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by Angela Sorace, staff writer

Life doesn’t end at 50. Elizabeth St. Cyrr, 57-year-old, senior nursing student at HPU, can prove it. But she admits it is not always easy to start over again.

“ I started nursing school about four years ago,” St. Cyrr said. “There were other things I was interested in, but I couldn’t find the money.”

That’s because universities required prerequisites St. Cyrr couldn’t get a loan for, because she already had a degree from 30 years ago.

“ I was going to get a master in speech pathology, but to do that I had to do the prerequisites, which at the time I didn’t have money to pay for,” said St. Cyrr.

She also considered a doctorate in marine biology, which is why she is in Hawai‘i. “But I decided that with my age, by the time I got out with my doctorate, I would be ready to retire,” St. Cyrr said.
Then, St. Cyrr considered nursing.

“ The prerequisites to enter nursing school are the first two years of school, with biology, chemistry, history, and all that kind of stuff,” said St. Cyrr. “The University of Hawai‘i required all these be complete before I could begin in the nursing program. I would have had to come up with money to take those classes,” St. Cyrr said.

“ But at HPU, if you are admitted to the nursing program, you are admitted to the very beginning, which allowed me to qualify for government loans,” she said, “and I only had to take a few prerequisites.”

Another advantage is that retirement issues don’t apply to nursing. “A terminal bachelor degree in nursing gives you a profession immediately,” said St. Cyrr. “There is no forced retirement.

“ There are a lot of different venues in nursing. You know, when you get older and it’s too demanding on the floor, you can work in private care or some sort of administrative work or international nursing, public health nursing,” she added.

St. Cyrr has wanted to go back to school since she was 25, but there were too many constraints. As the wife of an engineer for the oil industry, St. Cyrr lived abroad until her divorce.

“ I was living in Indonesia, Malaysia, Africa, third world countries,” St. Cyrr said, “and it was difficult to find a master’s program that I could get into, and there weren’t any baccalaureate programs I was interested in.”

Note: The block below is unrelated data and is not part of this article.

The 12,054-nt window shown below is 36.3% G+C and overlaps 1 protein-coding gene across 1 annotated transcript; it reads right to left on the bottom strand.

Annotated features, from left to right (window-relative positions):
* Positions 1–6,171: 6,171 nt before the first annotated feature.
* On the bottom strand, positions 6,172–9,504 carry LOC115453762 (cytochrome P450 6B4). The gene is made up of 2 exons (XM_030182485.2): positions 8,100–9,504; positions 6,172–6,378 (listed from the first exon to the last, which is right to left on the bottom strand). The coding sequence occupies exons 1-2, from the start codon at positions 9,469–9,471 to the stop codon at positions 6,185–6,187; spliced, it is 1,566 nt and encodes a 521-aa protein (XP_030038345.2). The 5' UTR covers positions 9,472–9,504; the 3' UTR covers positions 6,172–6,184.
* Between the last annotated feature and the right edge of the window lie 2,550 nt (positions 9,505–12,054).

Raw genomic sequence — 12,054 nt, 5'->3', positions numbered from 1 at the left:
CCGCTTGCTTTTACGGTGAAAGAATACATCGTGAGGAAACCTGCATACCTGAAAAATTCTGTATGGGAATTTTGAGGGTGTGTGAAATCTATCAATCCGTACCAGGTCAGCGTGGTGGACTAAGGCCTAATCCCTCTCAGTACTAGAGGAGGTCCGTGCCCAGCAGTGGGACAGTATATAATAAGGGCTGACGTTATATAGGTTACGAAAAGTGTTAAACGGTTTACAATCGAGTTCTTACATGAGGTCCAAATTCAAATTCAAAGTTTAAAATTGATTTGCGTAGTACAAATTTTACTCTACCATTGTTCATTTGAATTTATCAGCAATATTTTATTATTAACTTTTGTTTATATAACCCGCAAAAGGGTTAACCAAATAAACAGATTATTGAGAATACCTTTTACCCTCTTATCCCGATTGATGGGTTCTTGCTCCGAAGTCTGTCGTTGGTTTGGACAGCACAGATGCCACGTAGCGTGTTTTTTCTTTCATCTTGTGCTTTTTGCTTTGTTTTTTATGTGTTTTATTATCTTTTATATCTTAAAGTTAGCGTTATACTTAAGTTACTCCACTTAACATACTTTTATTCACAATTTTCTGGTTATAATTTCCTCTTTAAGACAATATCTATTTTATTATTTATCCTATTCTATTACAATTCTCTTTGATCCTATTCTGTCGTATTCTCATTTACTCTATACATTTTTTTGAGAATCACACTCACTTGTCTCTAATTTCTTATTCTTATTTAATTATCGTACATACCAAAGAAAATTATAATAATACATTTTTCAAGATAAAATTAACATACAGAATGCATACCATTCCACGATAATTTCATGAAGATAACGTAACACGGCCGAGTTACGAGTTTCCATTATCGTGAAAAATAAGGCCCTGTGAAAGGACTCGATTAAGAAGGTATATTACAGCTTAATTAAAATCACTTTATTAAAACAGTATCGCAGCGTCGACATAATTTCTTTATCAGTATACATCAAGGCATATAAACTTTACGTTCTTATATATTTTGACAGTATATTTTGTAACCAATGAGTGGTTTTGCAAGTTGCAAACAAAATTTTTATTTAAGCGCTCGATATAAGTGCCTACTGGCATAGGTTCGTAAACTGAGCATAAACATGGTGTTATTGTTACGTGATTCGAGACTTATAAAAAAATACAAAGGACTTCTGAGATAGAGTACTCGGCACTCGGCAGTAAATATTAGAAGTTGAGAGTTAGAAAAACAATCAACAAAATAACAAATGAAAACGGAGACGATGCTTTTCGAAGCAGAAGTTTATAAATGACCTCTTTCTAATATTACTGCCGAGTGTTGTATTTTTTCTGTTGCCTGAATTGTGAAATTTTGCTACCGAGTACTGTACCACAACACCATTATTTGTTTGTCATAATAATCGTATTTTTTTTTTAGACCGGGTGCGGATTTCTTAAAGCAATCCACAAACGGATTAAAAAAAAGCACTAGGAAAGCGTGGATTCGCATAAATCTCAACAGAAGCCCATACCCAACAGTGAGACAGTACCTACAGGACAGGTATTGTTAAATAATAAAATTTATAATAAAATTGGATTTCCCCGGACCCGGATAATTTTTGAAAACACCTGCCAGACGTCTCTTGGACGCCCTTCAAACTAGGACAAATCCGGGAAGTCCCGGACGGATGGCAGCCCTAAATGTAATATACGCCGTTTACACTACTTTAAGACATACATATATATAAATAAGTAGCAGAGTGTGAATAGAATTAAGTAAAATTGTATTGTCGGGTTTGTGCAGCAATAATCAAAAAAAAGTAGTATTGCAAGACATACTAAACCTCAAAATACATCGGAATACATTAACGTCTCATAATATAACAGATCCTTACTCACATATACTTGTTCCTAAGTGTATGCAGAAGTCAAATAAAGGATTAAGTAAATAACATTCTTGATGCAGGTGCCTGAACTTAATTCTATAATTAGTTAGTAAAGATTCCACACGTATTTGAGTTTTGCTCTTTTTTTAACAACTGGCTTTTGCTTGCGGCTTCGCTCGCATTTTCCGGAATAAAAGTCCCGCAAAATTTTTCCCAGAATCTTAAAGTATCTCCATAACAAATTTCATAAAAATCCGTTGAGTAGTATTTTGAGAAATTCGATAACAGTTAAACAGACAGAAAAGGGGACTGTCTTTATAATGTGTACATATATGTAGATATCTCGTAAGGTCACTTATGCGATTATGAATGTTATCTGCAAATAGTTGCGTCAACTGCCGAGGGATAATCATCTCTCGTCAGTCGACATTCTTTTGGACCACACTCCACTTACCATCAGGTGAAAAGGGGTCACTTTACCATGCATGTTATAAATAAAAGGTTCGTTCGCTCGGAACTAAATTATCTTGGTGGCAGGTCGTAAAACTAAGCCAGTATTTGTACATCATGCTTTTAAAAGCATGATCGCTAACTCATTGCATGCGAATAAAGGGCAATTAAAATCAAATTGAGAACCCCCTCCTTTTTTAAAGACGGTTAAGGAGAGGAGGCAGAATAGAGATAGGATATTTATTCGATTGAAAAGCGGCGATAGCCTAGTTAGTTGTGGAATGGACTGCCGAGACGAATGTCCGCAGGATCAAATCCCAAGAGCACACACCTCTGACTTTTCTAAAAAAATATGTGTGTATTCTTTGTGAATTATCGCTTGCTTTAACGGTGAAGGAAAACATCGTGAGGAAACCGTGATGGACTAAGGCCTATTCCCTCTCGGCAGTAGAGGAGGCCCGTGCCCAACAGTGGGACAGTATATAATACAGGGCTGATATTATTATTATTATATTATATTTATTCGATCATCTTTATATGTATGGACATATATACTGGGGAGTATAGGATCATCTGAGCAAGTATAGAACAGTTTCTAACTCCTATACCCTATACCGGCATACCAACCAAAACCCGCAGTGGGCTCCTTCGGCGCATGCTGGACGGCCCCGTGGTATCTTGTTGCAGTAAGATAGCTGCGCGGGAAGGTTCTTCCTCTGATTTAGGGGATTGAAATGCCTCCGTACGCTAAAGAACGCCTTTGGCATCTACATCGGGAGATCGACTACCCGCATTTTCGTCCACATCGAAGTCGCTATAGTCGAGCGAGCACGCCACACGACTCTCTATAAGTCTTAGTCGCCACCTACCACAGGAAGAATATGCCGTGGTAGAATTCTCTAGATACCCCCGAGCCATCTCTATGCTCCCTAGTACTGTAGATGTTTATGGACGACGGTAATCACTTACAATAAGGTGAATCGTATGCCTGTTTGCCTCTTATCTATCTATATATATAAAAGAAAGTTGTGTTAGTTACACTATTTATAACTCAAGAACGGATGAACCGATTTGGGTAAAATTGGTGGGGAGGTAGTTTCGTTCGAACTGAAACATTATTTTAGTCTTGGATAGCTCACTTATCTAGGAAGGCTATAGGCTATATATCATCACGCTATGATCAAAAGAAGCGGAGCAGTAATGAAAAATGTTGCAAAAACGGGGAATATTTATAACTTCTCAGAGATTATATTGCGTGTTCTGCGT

“ I looked, when I was in Jakarta, Indonesia,” St. Cyrr said, “and to take a business masters or a marketing masters or anything like that, I would have had to go to Irian Jaya, which was hundreds of miles from home in Jakarta, take one class for three months, and then come back. And I had children at the time.

“ I would have had to fly and leave them behind for three months at a time,” she said.

“The same in Tripoli, Libya,” St. Cyrr added. “There wasn’t anything available that I could qualify for.”

Why return to the books after three decades?

“ I like learning,” said St. Cyrr. “My first degree was in social work, which is a very practical degree. I wanted to take some sciences, which I didn’t take in that degree, because there were things I wanted to know and understand.

But I also have to be realistic and get a job that can support me, and that’s what nursing does,” said St. Cyrr.

St. Cyrr said that the first years of nursing were hard because she hadn’t been back to school for years and it took time for her to focus.

Added to that are the clinical classes required for nursing students St. Cyrr has done seven in two years, working both day and night shifts at various local hospitals.

“ Clinicals are good practical experience,” said St. Cyrr, “but it’s time consuming to do the write ups. There was so much paper work and documentation that it seemed like I never had enough time to study the text,” she added.

As her studies progressed she realized she loved obstetrics. “I love helping people to relax and to assist the miracle of life,” she said.

However, she would also like to work in international health.

“ In nursing, I learned about the millions of people who die each year for not having water, and to me it became an idea of balance,” said St. Cyrr. “We don’t need technological advance; we need to catch up the rest of the world to bare minimum health protection,” she said. “That’s possible today; we just need to commit resources to it.

“ I found that these kind of problems intrigue me more than working on a medical search floor,” she added.

St. Cyrr is sure to find a job in obstetrics, but she will also look for something in international health by contacting organizations such as the Bill Gates Foundation and the World Health Organization.

“ I expect wonderful things to happen when I graduate in January,” she said.


Elizabeth St. Cyrr plays the piano for patients at Hale Ku‘ike, an Alzheimer’s residential care facility.

St.Cyrr preps medical equipment at Kuakini Medical Center’s intensive care facility. St. Cyrr works at Kuakini and at Hale Ku‘ike as part of her clinical classes.

All photos by Angela Sorace



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